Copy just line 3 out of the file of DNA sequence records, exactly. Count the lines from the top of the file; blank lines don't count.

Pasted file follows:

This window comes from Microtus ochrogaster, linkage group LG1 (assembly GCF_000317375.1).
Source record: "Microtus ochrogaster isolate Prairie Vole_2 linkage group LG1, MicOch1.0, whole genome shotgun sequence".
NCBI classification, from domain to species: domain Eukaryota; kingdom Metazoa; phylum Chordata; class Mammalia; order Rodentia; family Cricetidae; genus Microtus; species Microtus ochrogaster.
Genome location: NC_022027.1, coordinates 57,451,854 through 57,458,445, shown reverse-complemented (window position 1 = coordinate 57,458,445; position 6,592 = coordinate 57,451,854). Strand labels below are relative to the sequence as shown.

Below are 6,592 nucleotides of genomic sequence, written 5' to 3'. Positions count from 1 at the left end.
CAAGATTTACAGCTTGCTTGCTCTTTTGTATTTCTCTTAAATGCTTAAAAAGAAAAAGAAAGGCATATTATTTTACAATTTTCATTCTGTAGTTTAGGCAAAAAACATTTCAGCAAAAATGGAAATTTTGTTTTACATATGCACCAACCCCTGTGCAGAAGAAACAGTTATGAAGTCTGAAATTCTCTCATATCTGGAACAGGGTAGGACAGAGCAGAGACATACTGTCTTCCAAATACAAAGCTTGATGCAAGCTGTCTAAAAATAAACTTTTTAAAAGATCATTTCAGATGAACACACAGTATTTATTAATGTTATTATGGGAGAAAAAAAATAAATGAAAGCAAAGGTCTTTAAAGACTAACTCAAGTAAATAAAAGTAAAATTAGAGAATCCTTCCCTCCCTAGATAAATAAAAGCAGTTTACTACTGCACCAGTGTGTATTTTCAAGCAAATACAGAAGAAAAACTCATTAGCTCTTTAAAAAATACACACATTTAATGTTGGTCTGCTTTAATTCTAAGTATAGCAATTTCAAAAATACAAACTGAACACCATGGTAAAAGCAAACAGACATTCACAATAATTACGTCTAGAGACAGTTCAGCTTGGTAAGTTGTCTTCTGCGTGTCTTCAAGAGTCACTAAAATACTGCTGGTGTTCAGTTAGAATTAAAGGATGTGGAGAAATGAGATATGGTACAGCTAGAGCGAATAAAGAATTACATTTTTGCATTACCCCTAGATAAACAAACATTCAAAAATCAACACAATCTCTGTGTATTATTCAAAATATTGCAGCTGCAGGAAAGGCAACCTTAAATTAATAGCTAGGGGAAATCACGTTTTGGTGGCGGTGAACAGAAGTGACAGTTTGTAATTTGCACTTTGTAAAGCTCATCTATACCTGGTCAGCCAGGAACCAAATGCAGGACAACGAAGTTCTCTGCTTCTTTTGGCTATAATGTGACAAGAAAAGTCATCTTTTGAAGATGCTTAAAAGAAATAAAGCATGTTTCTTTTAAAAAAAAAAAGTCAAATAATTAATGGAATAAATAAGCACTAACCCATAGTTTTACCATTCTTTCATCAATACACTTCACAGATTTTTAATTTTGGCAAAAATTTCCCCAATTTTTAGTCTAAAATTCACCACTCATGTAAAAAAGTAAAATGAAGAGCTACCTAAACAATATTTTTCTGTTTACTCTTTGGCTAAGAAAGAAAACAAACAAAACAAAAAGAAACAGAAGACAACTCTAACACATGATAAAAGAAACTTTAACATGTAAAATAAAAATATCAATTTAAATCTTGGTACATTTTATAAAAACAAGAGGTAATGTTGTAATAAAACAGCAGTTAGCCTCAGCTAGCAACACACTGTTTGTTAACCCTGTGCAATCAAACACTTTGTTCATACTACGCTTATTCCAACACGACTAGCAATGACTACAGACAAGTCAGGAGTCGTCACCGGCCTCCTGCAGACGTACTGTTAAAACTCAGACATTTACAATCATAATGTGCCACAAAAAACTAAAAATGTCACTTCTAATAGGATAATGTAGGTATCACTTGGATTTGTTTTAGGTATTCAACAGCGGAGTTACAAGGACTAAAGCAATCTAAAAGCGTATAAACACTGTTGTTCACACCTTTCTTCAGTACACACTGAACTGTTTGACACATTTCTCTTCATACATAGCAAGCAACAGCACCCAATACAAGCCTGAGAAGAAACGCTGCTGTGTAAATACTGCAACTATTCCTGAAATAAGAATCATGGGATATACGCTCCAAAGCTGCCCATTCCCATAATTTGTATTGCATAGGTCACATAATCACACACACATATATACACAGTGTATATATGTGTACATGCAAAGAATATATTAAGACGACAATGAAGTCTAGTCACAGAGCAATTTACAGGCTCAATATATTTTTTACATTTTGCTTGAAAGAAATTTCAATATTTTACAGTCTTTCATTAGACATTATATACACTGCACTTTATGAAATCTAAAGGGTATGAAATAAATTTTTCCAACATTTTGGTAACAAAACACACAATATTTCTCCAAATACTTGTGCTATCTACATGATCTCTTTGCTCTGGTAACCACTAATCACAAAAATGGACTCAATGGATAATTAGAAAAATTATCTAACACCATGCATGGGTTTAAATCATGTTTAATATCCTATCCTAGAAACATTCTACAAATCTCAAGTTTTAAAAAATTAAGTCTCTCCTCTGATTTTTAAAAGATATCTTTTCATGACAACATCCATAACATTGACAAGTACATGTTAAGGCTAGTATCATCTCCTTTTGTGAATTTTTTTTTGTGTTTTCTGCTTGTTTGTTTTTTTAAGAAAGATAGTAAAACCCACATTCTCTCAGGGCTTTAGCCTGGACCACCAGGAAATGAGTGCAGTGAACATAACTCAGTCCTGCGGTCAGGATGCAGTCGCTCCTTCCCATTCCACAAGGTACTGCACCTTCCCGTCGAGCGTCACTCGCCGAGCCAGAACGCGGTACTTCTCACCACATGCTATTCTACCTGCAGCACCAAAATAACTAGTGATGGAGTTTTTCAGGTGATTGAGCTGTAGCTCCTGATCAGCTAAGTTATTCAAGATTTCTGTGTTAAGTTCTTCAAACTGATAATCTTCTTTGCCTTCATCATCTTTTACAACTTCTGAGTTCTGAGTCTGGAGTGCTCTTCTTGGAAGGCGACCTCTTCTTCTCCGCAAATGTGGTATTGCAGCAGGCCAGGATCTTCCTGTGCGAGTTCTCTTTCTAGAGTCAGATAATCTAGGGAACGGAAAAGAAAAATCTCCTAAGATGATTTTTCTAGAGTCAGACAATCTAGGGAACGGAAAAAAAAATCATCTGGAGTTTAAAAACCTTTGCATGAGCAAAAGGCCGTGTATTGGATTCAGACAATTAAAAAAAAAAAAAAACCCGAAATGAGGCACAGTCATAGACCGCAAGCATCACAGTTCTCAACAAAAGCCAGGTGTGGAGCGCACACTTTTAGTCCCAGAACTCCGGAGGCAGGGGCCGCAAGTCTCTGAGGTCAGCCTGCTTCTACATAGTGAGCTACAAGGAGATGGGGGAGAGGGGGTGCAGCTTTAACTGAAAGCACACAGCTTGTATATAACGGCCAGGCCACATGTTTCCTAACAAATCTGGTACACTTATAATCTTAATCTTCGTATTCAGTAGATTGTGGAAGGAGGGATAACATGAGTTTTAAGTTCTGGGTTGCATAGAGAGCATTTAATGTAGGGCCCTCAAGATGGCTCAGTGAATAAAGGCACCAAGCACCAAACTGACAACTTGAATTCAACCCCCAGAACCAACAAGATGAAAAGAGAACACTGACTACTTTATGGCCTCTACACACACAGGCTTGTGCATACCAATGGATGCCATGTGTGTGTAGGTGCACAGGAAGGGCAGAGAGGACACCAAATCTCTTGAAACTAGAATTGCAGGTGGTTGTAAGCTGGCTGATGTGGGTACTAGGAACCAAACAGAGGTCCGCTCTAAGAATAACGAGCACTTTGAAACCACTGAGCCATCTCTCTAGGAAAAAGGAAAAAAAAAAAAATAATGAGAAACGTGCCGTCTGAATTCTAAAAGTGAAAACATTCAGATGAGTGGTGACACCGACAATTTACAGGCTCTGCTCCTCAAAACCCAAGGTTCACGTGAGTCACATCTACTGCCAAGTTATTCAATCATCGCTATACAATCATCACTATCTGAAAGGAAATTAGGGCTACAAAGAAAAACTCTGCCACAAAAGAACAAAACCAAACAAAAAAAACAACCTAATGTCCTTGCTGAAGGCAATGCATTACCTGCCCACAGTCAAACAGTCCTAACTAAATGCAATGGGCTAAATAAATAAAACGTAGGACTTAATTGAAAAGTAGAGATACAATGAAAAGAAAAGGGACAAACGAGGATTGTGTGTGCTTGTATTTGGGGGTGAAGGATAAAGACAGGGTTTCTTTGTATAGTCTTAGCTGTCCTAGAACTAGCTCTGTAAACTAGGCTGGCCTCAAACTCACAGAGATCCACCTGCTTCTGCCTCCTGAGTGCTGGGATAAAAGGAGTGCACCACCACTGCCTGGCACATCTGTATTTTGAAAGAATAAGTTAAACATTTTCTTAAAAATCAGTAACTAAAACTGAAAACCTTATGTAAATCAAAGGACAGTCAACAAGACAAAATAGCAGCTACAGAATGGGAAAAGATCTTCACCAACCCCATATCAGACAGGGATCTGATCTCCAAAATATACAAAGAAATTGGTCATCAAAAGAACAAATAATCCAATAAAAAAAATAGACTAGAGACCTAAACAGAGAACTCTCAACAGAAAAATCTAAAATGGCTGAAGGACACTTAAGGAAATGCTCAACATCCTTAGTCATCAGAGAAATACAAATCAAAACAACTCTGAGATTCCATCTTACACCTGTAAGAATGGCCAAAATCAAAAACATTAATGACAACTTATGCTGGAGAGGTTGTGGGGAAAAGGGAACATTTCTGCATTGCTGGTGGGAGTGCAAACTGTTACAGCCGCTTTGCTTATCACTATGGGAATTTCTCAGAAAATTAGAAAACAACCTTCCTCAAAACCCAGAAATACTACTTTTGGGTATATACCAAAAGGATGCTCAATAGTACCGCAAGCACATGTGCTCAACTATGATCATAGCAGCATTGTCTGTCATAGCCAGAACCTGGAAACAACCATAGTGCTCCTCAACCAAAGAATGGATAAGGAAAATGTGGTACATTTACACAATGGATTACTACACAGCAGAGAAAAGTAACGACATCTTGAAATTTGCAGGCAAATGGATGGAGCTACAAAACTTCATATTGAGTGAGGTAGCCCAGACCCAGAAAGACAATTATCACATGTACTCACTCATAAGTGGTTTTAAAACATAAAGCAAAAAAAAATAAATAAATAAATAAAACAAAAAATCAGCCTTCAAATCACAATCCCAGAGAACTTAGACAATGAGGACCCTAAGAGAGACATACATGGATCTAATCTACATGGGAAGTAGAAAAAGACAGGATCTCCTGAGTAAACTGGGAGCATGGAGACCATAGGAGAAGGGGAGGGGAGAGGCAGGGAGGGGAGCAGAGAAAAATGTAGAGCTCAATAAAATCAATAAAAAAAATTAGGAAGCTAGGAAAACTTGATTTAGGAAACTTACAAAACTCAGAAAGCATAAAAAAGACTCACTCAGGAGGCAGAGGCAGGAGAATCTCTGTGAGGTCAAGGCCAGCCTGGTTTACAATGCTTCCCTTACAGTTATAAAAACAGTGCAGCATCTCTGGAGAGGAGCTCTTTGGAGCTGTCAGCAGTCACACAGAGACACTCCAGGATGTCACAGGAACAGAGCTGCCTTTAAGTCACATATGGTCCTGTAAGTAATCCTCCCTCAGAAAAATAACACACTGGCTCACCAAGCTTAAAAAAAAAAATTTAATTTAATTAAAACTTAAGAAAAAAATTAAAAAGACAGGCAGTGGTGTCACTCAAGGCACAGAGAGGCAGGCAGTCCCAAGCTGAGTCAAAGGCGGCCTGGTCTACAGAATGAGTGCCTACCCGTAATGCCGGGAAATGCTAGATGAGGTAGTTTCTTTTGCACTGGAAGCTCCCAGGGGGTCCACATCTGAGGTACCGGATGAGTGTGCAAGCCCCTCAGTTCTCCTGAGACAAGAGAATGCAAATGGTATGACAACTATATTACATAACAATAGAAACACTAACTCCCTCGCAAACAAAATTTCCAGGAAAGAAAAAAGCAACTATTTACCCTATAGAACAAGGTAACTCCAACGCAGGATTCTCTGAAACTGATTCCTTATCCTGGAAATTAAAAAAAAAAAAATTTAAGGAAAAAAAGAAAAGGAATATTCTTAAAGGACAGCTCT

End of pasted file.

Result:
NCBI classification, from domain to species: domain Eukaryota; kingdom Metazoa; phylum Chordata; class Mammalia; order Rodentia; family Cricetidae; genus Microtus; species Microtus ochrogaster.